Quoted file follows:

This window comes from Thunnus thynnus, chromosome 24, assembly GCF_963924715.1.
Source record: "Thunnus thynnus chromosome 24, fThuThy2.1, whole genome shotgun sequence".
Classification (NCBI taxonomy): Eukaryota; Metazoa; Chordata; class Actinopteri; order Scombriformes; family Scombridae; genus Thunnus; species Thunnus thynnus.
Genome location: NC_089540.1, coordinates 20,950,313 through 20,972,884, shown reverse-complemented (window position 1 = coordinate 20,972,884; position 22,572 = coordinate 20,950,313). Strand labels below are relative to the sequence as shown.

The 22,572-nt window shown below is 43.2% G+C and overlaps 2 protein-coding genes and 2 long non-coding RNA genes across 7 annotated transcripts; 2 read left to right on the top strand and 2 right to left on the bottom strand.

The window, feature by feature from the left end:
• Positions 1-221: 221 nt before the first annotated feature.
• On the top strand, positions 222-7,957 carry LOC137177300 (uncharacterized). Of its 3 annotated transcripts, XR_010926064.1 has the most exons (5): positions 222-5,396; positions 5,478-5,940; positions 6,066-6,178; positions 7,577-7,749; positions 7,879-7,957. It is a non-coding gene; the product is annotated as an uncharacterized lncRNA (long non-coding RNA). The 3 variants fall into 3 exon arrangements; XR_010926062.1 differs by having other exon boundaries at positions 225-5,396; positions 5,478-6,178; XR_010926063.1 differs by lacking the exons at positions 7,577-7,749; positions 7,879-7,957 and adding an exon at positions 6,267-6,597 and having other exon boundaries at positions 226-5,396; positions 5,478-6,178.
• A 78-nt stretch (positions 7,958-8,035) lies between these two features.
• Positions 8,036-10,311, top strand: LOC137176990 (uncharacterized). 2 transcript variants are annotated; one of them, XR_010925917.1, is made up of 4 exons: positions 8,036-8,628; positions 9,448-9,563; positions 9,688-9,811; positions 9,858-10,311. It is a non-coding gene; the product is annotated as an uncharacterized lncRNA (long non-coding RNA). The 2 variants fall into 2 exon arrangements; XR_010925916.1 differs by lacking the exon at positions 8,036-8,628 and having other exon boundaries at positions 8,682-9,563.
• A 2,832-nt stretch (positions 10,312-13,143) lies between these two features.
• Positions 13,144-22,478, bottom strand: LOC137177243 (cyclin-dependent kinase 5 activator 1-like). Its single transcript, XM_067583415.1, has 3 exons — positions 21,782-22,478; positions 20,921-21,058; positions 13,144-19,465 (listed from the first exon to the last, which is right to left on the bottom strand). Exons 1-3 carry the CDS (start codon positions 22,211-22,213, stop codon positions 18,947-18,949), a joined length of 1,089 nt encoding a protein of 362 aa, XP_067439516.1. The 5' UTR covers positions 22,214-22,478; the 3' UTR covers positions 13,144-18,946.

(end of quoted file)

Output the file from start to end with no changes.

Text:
This window comes from Thunnus thynnus, chromosome 24, assembly GCF_963924715.1.
Source record: "Thunnus thynnus chromosome 24, fThuThy2.1, whole genome shotgun sequence".
Classification (NCBI taxonomy): Eukaryota; Metazoa; Chordata; class Actinopteri; order Scombriformes; family Scombridae; genus Thunnus; species Thunnus thynnus.
Genome location: NC_089540.1, coordinates 20,950,313 through 20,972,884, shown reverse-complemented (window position 1 = coordinate 20,972,884; position 22,572 = coordinate 20,950,313). Strand labels below are relative to the sequence as shown.

The 22,572-nt window shown below is 43.2% G+C and overlaps 2 protein-coding genes and 2 long non-coding RNA genes across 7 annotated transcripts; 2 read left to right on the top strand and 2 right to left on the bottom strand.

The window, feature by feature from the left end:
• Positions 1-221: 221 nt before the first annotated feature.
• On the top strand, positions 222-7,957 carry LOC137177300 (uncharacterized). Of its 3 annotated transcripts, XR_010926064.1 has the most exons (5): positions 222-5,396; positions 5,478-5,940; positions 6,066-6,178; positions 7,577-7,749; positions 7,879-7,957. It is a non-coding gene; the product is annotated as an uncharacterized lncRNA (long non-coding RNA). The 3 variants fall into 3 exon arrangements; XR_010926062.1 differs by having other exon boundaries at positions 225-5,396; positions 5,478-6,178; XR_010926063.1 differs by lacking the exons at positions 7,577-7,749; positions 7,879-7,957 and adding an exon at positions 6,267-6,597 and having other exon boundaries at positions 226-5,396; positions 5,478-6,178.
• A 78-nt stretch (positions 7,958-8,035) lies between these two features.
• Positions 8,036-10,311, top strand: LOC137176990 (uncharacterized). 2 transcript variants are annotated; one of them, XR_010925917.1, is made up of 4 exons: positions 8,036-8,628; positions 9,448-9,563; positions 9,688-9,811; positions 9,858-10,311. It is a non-coding gene; the product is annotated as an uncharacterized lncRNA (long non-coding RNA). The 2 variants fall into 2 exon arrangements; XR_010925916.1 differs by lacking the exon at positions 8,036-8,628 and having other exon boundaries at positions 8,682-9,563.
• A 2,832-nt stretch (positions 10,312-13,143) lies between these two features.
• Positions 13,144-22,478, bottom strand: LOC137177243 (cyclin-dependent kinase 5 activator 1-like). Its single transcript, XM_067583415.1, has 3 exons — positions 21,782-22,478; positions 20,921-21,058; positions 13,144-19,465 (listed from the first exon to the last, which is right to left on the bottom strand). Exons 1-3 carry the CDS (start codon positions 22,211-22,213, stop codon positions 18,947-18,949), a joined length of 1,089 nt encoding a protein of 362 aa, XP_067439516.1. The 5' UTR covers positions 22,214-22,478; the 3' UTR covers positions 13,144-18,946.